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The session is the most important biennial meeting of the Economic Commission for Latin America and the Caribbean (ECLAC). It serves as a forum for the consideration of pressing development issues for the countries of the region, as well as an opportunity to review the progress of the Commission’s work. The session also enables the governments of member States to examine the secretariat’s report on the Commission’s activities and thus apprise themselves of the work accomplished by ECLAC during the preceding year. Furthermore, through the programme of work that the governments adopt and the calendar of conferences they approve, they also define the mandates that will guide the Commission’s work in the future. 

On this occasion, ECLAC will present the document Building a new future: transformative recovery with equality and sustainability, which proposes a strategy for a big push for sustainable development in the countries of Latin America and the Caribbean. Given the existence of a crisis in international governance, a crisis of inequality and the environmental crisis —all three simultaneously—, as well as the impacts of the crisis caused by the COVID-19 pandemic, the need is evident to move in the direction of a new development pattern capable of overcoming these. With this in mind, the document offers guidelines and public policy proposals that link up the three dimensions of sustainable development: economic, social and environmental, focusing on the synergies between them.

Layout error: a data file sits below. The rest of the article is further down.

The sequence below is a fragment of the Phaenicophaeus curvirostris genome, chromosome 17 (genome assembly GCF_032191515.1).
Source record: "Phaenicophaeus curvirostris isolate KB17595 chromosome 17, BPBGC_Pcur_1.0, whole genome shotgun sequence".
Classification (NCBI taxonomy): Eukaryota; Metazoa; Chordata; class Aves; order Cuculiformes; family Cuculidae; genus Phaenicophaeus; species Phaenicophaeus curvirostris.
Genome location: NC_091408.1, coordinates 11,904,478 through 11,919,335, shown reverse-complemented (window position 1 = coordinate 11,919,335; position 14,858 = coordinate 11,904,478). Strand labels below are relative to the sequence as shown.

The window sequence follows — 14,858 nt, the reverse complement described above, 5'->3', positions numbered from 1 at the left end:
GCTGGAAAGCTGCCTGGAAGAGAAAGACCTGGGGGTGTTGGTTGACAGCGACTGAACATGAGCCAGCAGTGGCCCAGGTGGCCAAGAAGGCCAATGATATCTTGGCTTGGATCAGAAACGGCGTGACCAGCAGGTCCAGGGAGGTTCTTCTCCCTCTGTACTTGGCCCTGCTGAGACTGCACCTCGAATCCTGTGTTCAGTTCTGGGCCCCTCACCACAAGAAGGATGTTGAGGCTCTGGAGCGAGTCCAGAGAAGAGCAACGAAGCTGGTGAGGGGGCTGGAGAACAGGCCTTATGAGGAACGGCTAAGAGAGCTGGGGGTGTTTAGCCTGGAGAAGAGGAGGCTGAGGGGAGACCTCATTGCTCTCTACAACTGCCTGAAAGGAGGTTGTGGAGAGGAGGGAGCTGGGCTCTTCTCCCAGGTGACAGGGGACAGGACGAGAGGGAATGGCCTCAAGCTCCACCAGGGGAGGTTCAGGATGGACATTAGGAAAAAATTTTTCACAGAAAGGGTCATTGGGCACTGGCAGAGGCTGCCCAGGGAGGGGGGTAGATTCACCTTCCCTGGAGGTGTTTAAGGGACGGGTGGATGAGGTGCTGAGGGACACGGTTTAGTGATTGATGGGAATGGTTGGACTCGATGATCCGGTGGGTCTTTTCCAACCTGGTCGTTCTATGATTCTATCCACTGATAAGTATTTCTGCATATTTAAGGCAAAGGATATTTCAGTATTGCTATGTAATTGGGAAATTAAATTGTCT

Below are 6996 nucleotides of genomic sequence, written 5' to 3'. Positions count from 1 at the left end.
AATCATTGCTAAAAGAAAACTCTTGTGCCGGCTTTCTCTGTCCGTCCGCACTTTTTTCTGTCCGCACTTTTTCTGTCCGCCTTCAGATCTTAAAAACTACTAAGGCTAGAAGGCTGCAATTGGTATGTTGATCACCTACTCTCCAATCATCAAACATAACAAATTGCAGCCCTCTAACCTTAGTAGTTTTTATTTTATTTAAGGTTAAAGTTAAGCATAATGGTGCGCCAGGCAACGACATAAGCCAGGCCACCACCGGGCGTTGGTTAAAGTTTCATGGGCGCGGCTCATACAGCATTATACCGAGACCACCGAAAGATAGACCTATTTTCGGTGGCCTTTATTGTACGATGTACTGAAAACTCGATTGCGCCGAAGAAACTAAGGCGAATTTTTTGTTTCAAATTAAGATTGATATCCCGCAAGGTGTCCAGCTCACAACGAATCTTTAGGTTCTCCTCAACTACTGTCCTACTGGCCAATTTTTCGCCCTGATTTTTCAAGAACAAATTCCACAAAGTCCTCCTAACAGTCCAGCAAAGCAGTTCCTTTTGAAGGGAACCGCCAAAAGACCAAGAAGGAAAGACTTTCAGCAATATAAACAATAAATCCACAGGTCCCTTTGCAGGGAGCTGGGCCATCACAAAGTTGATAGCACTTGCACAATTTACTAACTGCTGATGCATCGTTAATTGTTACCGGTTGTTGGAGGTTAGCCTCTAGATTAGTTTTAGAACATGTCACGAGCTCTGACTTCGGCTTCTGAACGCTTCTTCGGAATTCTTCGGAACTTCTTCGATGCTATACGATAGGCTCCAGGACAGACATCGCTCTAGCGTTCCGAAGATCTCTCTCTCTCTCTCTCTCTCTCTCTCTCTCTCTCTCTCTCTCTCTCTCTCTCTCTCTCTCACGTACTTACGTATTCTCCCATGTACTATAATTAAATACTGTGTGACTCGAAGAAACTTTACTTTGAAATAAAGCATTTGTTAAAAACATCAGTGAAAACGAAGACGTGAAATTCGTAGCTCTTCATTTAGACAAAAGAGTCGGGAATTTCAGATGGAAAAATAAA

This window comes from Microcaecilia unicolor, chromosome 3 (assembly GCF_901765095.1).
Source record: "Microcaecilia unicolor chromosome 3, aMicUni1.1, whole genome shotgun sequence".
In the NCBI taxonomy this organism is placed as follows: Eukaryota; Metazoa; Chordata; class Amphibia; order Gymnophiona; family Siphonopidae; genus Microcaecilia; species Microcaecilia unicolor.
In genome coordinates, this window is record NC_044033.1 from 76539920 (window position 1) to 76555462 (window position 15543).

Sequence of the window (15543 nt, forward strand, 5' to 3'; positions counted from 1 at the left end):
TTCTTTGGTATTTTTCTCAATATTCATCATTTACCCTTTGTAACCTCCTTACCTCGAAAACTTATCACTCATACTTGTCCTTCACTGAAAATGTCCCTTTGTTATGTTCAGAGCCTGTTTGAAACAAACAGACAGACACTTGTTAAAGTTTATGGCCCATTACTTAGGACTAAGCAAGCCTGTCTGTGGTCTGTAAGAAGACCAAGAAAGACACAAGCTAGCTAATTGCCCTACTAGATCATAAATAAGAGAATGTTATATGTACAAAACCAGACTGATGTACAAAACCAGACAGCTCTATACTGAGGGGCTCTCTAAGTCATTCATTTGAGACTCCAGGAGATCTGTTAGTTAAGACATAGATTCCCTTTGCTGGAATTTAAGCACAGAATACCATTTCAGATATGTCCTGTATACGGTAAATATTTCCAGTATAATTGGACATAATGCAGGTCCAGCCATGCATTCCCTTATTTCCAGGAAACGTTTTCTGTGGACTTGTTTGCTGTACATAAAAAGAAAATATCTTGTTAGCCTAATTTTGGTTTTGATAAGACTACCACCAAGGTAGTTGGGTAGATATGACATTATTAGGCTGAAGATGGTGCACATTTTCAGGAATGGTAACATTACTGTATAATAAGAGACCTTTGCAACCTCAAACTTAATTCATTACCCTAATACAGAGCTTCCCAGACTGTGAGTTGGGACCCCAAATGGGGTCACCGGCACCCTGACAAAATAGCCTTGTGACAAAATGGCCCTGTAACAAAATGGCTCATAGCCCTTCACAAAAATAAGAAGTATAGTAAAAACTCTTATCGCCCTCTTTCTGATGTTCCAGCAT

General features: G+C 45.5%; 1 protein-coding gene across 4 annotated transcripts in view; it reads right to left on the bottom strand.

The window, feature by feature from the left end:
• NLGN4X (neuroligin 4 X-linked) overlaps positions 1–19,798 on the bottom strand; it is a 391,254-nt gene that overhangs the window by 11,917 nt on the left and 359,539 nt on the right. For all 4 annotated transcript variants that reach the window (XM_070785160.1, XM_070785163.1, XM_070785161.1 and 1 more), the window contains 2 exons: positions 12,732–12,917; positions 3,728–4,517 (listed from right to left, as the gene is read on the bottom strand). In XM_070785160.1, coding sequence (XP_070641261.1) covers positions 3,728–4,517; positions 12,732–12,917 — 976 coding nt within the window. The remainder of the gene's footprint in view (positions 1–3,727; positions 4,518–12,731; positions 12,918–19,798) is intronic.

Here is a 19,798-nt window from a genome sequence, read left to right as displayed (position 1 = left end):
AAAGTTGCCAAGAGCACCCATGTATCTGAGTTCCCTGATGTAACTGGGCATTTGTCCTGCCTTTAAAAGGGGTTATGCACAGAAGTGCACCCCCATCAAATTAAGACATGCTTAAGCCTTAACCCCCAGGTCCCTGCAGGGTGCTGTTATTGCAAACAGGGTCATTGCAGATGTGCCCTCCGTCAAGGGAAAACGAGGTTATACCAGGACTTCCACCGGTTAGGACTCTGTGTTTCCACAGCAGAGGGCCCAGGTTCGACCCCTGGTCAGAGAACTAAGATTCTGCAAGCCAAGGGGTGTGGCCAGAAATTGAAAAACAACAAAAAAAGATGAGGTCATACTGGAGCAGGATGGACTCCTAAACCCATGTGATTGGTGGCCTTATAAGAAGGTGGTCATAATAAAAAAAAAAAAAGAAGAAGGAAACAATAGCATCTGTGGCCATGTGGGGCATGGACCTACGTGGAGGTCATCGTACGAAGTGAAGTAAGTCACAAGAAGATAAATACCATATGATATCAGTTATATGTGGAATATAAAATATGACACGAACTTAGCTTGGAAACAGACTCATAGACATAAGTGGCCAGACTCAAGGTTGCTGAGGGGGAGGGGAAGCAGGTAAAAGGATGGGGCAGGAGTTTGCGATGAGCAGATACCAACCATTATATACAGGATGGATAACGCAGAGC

The document has five chapters. Chapter I examines three structural crises in the international system and in Latin America and the Caribbean: the crisis of low trade and GDP growth, the crisis of growing inequality and the environmental crisis. The chapter also addresses the impact of the pandemic on these structural crises. Chapter II provides an analytical framework for discussing sustainable development issues. A three-gap model is proposed, defined by the difference between three growth rates: the rate needed to move towards greater levels of equality, the rate compatible with external balance and the rate compatible with environmental preservation. Reducing these gaps requires policy action, which is discussed in the following chapters. Chapter III presents different models for conducting a quantitative analysis of the impacts of combinations of economic, social and environmental policies, showing that social inclusion and environmental stewardship can support growth in output and employment. Chapter IV looks at sectoral policies to foster a big push for sustainability. It identifies the sectors and policies needed for productive transformation in a world where technical progress is rapidly redefining the basis of competitiveness. Chapter V examines cross-cutting policies and the importance of forging a new social compact around a new development pattern.